When my oldest child Ember first came out as gay in high school (they are bisexual), I was still a member of the Catholic Church. At the time, I was starting to question where the church stood on issues such as women in leadership roles, support for LGBTQ and divorced members, and several others. I felt like it was time to find a new church, but guilt and decades of tradition kept me there. I'd like to go back and talk to my thirty-six-year-old self. I would tell her she is allowed to change her mind.
My friend Meghan says, "You are allowed to think one thing and change your mind. Clarity and perspective can change what you once knew as absolute."
This goes for what you believe about your faith, child, and family configuration. Having two transgender children has opened my eyes to how nothing in life is absolute. Twenty years ago, I moved to a small town in southwest New Hampshire with my husband and what I understood to be a young son and daughter. Today, I am the mother of a non-binary child and a transgender son. In the past, I would say, "I have a son and a daughter." Now I say I have two children unless someone asks for clarification.
I thought I would always be a member of the Catholic Church. I was the godmother of my good friend's son and two of my nieces. The Catholic Church no longer views me as a godparent now that I have left the church. They don't believe I can help these young people grow in their faith if I am no longer a practicing Catholic. Forget that I have decades of experience behind me and a rock-solid faith to stand on. I haven't changed my mind about God, but I have changed my mind about the Catholic Church.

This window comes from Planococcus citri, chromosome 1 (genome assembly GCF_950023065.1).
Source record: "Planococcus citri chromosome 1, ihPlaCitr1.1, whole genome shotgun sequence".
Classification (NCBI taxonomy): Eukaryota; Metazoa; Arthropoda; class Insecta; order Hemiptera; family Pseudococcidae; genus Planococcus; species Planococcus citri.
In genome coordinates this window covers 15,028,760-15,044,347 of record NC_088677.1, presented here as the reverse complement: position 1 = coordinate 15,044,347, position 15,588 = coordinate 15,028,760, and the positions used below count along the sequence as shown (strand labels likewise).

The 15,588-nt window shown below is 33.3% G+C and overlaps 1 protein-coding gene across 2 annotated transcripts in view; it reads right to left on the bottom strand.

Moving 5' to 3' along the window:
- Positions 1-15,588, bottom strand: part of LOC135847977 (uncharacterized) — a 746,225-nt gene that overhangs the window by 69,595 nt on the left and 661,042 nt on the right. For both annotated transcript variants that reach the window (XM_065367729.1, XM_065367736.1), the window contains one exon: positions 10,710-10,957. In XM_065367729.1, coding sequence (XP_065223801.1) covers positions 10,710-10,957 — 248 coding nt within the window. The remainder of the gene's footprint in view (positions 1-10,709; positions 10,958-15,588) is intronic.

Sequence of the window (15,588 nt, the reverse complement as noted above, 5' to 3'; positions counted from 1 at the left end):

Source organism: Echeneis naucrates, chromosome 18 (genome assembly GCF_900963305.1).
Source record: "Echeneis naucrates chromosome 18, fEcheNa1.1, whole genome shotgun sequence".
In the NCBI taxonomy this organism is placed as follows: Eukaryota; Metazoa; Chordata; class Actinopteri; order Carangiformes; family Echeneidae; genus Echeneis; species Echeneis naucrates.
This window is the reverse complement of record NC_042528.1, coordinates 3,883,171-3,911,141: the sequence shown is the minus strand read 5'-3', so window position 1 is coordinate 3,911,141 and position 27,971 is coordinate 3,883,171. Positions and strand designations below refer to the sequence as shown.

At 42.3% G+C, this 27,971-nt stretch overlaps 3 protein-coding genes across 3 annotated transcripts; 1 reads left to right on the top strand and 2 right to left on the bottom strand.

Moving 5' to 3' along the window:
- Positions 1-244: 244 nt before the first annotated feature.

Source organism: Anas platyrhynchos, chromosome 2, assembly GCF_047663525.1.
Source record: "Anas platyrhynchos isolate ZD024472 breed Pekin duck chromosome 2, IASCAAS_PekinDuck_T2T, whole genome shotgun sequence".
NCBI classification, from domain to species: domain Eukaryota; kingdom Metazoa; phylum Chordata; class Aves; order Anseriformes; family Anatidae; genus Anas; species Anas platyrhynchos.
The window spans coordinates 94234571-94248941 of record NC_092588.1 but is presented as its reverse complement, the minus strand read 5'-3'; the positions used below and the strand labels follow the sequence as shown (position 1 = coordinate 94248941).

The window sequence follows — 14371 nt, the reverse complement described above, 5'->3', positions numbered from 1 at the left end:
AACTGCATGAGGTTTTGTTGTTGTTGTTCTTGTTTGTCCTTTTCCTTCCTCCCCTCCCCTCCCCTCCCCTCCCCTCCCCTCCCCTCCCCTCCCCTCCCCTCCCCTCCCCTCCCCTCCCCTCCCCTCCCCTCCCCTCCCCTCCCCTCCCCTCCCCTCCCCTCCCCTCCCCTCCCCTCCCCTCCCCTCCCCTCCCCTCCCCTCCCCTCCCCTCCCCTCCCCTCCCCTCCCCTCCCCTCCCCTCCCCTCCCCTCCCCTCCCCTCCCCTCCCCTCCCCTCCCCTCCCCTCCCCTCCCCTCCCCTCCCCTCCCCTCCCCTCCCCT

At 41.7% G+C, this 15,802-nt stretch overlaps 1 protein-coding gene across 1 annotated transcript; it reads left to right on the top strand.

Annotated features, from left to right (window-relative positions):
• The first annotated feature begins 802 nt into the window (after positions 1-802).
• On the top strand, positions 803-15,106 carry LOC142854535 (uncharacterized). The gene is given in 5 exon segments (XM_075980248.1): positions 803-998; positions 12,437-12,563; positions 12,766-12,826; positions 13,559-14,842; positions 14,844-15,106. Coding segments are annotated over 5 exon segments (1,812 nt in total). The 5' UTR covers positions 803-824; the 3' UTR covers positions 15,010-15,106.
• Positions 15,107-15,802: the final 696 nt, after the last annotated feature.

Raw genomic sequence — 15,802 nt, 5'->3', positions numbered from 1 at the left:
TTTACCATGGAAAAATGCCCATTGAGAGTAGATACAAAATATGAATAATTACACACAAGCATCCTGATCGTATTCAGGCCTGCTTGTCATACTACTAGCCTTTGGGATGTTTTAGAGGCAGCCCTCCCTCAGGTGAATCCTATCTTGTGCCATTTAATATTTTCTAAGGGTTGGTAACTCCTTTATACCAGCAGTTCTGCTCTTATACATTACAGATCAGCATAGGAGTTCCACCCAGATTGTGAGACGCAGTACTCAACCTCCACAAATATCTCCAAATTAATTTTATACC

You can change the way you think about your child. That doesn't mean you change the way you love them.
When your child comes out as transgender, it requires you to rethink how you see your child. If you stay stuck in how they've always been, you risk damaging your relationship with your child. Your child may have hidden from you for a long time, afraid to emerge as their true self. It will be hard to see your child with new eyes, using a new name and pronouns. Do the work. It will take a while, but it will be worth it.
You may have some preconceived ideas about what it means for your child to be transgender. Or maybe, you grew up thinking certain things about the LGBTQ community. Perhaps your faith community taught you that being LGBTQ is a sin. It's okay to change your mind. You don't have to keep those beliefs forever, especially if they will harm your child.
Those ideas you had about gender and pronouns and how you viewed your child aren't absolute. If your child grew up playing with Barbie and now wears suspenders, it's not wrong; it's just different. You aren't the same person you were as a child or even a teen or young adult. We can't expect our children to pretend to be who they aren't, especially if it comes at a high cost.
Love is absolute, and it helps us connect with ourselves and each other.
Changing your mind is an act of love. It shows your child that you are willing to learn and grow as a person. It's a visible way you show your child you aren't stuck in harmful beliefs or thought patterns. Before you become an ally or an advocate for your child, it's an outward way to show your support.
If you change your mind about something, share it with your child. Be sure to share what you've been thinking about and what led you to your decision. Tell them why you couldn't see that point of view earlier. For example, "I've changed my mind about the way the Catholic Church views the LGBTQ community. I can now how harmful their point of view is. I couldn't see it before because that's what I was raised to believe, and it was continually reinforced by people I trusted. I'm sorry."
What is something you've changed your mind about? Did it have to do with your child coming out as LGBTQ? Please share it in the comments.
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